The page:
The Prospect of Mortgage Technology

Banking CIO Outlook | Monday, August 08, 2022

Banks can use mortgage technology to classify financial documents, capture critical data fields, find fraud, and analyze cash flows. This makes mortgage loan processing faster and more data-driven.

FREMONT, CA: Analysts pondered how many industries would adjust to the new "work-from-home" reality at the outset of the Covid-19 pandemic. Over the past five years, people who had been a part of the technological revolution in banking were not surprised to see corporations successfully transitioning staff to remote work and relying on automation more and more. This was especially significant for industries that had historically been sluggish to adopt new technologies, such as banks and mortgage companies.

The Increase In Cybercrime And Fraud

The Biden Administration has issued an executive order to strengthen the nation's cyber infrastructure. Still, the growing threat of cyberattacks continues to challenge the banking industry and consumers. The FBI announced that Internet Crime Complaint Center (IC3) complaints skyrocketed last year. It took seven years for the first million complaints to be filed, but over a million have been filed in the past 14 months alone; the total number of complaints is now six million.

Everyone who watches, stores, or handles sensitive financial consumer data should be concerned about this statistic. Additionally, cybercrimes went unreported because corporations did not wish to publicize that they had been targeted. As business processes and data have become increasingly automated and digital, companies have become more susceptible to these attacks. These breaches are difficult enough, but the mortgage business must also contend with a surge of mortgage and title/wire fraud.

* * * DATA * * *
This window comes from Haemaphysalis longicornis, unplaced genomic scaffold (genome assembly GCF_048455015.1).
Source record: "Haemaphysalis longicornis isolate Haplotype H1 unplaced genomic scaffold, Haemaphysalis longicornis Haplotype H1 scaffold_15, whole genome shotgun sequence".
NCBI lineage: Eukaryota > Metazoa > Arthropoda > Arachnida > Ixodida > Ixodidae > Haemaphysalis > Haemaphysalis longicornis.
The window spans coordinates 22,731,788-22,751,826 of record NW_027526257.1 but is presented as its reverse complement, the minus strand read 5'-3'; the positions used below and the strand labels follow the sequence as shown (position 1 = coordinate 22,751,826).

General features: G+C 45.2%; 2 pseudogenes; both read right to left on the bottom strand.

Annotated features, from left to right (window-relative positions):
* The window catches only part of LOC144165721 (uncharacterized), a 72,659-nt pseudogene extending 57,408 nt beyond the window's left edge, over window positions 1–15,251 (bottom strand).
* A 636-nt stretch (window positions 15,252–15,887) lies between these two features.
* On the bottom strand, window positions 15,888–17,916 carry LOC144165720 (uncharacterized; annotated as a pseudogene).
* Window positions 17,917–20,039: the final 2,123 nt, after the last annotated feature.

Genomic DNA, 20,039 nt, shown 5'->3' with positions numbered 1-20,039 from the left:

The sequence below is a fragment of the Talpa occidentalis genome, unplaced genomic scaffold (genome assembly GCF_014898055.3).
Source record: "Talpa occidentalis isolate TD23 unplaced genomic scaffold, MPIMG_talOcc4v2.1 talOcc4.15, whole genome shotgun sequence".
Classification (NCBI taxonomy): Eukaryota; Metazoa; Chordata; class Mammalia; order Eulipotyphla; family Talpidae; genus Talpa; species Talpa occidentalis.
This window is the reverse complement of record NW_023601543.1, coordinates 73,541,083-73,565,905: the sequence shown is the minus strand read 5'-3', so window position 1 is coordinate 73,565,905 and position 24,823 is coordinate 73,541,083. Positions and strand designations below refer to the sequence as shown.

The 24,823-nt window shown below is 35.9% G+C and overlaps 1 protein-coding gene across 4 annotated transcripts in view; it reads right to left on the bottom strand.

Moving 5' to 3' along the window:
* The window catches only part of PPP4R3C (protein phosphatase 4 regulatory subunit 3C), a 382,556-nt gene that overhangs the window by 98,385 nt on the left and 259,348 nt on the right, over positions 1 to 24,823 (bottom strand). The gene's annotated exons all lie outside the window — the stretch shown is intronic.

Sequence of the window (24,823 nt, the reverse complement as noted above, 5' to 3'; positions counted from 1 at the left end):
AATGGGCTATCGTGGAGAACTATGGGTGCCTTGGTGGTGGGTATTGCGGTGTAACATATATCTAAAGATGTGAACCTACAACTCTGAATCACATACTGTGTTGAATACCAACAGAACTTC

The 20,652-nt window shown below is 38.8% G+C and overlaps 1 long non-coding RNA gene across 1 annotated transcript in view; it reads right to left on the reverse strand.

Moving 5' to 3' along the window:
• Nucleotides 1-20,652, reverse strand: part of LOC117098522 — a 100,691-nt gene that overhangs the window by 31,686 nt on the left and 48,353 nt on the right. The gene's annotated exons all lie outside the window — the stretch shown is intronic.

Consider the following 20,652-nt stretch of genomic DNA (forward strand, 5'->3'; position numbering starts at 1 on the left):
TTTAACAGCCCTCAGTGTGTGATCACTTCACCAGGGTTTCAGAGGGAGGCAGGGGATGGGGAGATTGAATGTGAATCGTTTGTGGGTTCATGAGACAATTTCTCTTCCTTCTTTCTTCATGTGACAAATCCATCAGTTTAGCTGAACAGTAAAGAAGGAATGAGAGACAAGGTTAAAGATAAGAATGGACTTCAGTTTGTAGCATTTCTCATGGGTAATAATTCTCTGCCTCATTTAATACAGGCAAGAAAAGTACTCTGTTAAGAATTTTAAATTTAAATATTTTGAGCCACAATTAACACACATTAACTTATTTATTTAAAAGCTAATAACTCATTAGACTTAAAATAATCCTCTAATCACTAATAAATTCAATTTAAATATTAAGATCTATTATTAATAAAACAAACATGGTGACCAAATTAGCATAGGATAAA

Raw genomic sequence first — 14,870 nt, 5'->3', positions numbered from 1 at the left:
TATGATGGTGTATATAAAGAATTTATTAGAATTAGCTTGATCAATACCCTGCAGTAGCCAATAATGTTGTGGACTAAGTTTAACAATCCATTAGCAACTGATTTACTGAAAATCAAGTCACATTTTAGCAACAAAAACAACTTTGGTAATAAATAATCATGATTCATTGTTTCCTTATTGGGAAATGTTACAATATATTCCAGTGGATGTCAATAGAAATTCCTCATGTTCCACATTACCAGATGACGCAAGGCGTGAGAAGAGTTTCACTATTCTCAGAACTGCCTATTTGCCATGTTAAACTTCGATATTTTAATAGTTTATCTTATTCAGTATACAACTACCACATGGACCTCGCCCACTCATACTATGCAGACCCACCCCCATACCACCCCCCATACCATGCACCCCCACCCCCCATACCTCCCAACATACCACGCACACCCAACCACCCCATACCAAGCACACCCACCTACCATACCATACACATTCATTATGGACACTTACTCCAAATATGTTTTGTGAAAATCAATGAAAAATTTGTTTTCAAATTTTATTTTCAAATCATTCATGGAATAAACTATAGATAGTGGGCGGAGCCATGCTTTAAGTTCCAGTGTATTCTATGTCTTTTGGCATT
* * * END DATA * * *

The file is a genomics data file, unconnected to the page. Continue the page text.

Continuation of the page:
Fraudsters are targeting new e-closing software and automated processes to commit title/wire fraud on the back end of the loan process in 2021, putting consumers' hard-earned down payments at risk. This does not imply a return to paper, but rather that the financial services industry must commit more time, effort, and resources to strengthen their processes, closely monitoring new vendor partners and continually testing their systems for vulnerabilities. Technology is driving a new era of consumer-centric processes and experiences; nevertheless, we must ensure its basis is sound.

The Impact Of Automation/AI On Efforts To Promote Diversity, Equity, And Inclusion

The industry's growing commitment to diversity, equity, and inclusion may be the only thing that can top the significant technological advancements and consumer experience in recent years. Nearly every major bank now employs full-time personnel to address this issue. In addition, corporations virtually commonly use automated underwriting tools and AI decision-making systems to analyze creditworthiness. In theory, each consumer is treated equally and without bias. However, other proponents contend that banks' data and characteristics to determine a borrower's creditworthiness may be prejudiced. Lenders must reevaluate the criteria used to determine creditworthiness and ensure that every opportunity is used to increase credit responsibly and enable more people to fulfill the American dream of homeownership.

Innovation must be appropriate; else, there is a serious danger of undermining vital consumer protections. The banking sector must continue robust surveillance, oversight, and enforcement as a community of lenders, regulators, and consumers. In addition, AI might generate grave bias concerns if it is not controlled and implemented appropriately. As long as banks remember that the industry, the provision of homeownership, is ultimately a "people" business, they will be able to safeguard consumers and their resources.

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